Wednesday, 24 October 2012

Pomegranates and Quinces

Pomegranates along with Quinces are the last of the autumn fruits (not counting olives). It's rare in these latitudes to get a ripe specimen, invariably they're seedy, tart and split open before they ripen. This tree is in a sheltered valley and south facing, plus perhaps this year an August heatwave and autumn rains came at the right time to swell their flesh.

Quinces are quite common but the wild trees suffer from boring insect infestation, although this doesn't stop foragers racing to strip the trees before they fully ripen. Fortunately excellent ripe and perfumed specimens are available in markets.

Sunday, 21 October 2012

2012 Vin Primeur

Nébian Cave
These days the Aspiran Cave Cooperative is part of Clochers and Terroirs, an enormous operation by any standards. Eleven central Hérault valley villages have combined forces and represent some 850 grape growers with 2,800 hectares of vines. Production is 200,000 hl that equates to over 26 million bottles, although most will go into popular 10 litre BIBs (bag-in-box).

Every other cooperative seems to make Vin Primeur these days, typically a red wine and made to be drunk within weeks of the harvest. At Clochers and Terroirs the launch of the new vintage is an opportunity for villagers to have a convivial apero or three and be subjected to mercifully brief thank you speeches.

I'm told the Aspiran cave hasn't hosted one of these for many years. Along with Paulhan, the cave at Nébian is the nearest Clochers and Terroirs outlet. Inside, the cave could easily host a tennis match plus audience in a space surrounded by dozens of now defunct double-decker cuves.

The wine itself mercifully doesn't overdo the fruit and has a pleasant dry adult finish. Given this year's harvest is down 25% in the commune it was a very generous event.

Wednesday, 17 October 2012

Aspiran the grape variety

The Béziers médiathèque is an impressive new building just to the east of the town centre. An exhibition "150 years of grape varieties in the Languedoc" has a display of lithographs of grape varieties by Henri Marès published in 1890. This is one of them.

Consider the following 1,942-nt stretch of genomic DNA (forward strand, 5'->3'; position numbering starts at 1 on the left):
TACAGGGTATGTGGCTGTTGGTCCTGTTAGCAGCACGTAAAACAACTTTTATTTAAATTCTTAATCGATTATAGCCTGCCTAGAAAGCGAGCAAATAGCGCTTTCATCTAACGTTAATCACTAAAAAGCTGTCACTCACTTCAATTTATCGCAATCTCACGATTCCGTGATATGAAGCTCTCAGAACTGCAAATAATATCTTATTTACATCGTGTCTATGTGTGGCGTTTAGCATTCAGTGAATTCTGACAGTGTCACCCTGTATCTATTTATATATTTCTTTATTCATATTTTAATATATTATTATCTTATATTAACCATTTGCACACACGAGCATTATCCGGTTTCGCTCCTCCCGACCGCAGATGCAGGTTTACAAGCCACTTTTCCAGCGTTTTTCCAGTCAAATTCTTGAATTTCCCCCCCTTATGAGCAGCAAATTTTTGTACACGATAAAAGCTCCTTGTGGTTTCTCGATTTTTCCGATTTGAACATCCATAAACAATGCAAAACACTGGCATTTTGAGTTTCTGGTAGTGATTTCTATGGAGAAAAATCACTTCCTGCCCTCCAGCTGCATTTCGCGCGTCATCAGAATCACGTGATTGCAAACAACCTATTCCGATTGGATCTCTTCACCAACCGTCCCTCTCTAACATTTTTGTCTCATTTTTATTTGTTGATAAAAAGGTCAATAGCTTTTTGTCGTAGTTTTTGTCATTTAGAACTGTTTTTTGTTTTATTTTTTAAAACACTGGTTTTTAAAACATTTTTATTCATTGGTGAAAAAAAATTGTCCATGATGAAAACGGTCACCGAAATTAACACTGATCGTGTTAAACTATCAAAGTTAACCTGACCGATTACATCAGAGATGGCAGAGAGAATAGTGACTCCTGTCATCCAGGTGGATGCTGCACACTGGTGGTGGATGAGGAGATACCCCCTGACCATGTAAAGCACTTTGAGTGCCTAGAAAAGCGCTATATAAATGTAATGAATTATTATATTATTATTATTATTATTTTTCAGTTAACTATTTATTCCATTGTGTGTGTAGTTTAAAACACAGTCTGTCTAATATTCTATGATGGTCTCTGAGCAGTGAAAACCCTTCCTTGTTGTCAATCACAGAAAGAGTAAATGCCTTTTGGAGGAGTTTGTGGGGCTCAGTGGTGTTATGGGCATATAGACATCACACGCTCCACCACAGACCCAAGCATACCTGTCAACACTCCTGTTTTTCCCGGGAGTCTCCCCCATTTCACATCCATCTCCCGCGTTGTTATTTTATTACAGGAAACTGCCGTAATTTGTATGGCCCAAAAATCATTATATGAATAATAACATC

My translation "Probably a very old variety originating from the Bas-Languedoc.
Long living, the aspiran variety displays an elegant poise and shape in its leaves and bunches. In the departments of the Bas-Languedoc it is [in 1890] usually the preferred table grape for eating. It is delicious and wholesome and very moreish, one can east vast quantities. No other variety is lighter, more agreeable and easier to digest".

To my knowledge this is the only French planted grape variety named after a local place, or at least a small village (Syrah derives from Shiraz in Persia, now Iran). Today Aspiran seems to be better known under the synonym Ribeyrenc, but that said the grape is seriously rare with just a handful of vines growing in a few Languedoc domaines. It seems following the phylloxera epidemic and frosts of 1956 the variety was not replanted.

Other references I have found are Wikipedia
And a fiche in French from INRA

The dossier on the médiathèque exhibition is here (for now) dossier-cepage.pdf

Sunday, 14 October 2012

Migrating Buzzards

I saw these birds of prey soaring in thermals near the village in mid-September, sadly the pictures don't do justice to the majesty of the scene.

I've subsequently read they're most likely to be European Honey Buzzards (Pernis apivorus) migrating back to Africa. Populations concentrate as they approach the Mediterranean with at least 40 birds in this flock already. This group should eventually make it to Gibraltar for the short sea crossing into Africa.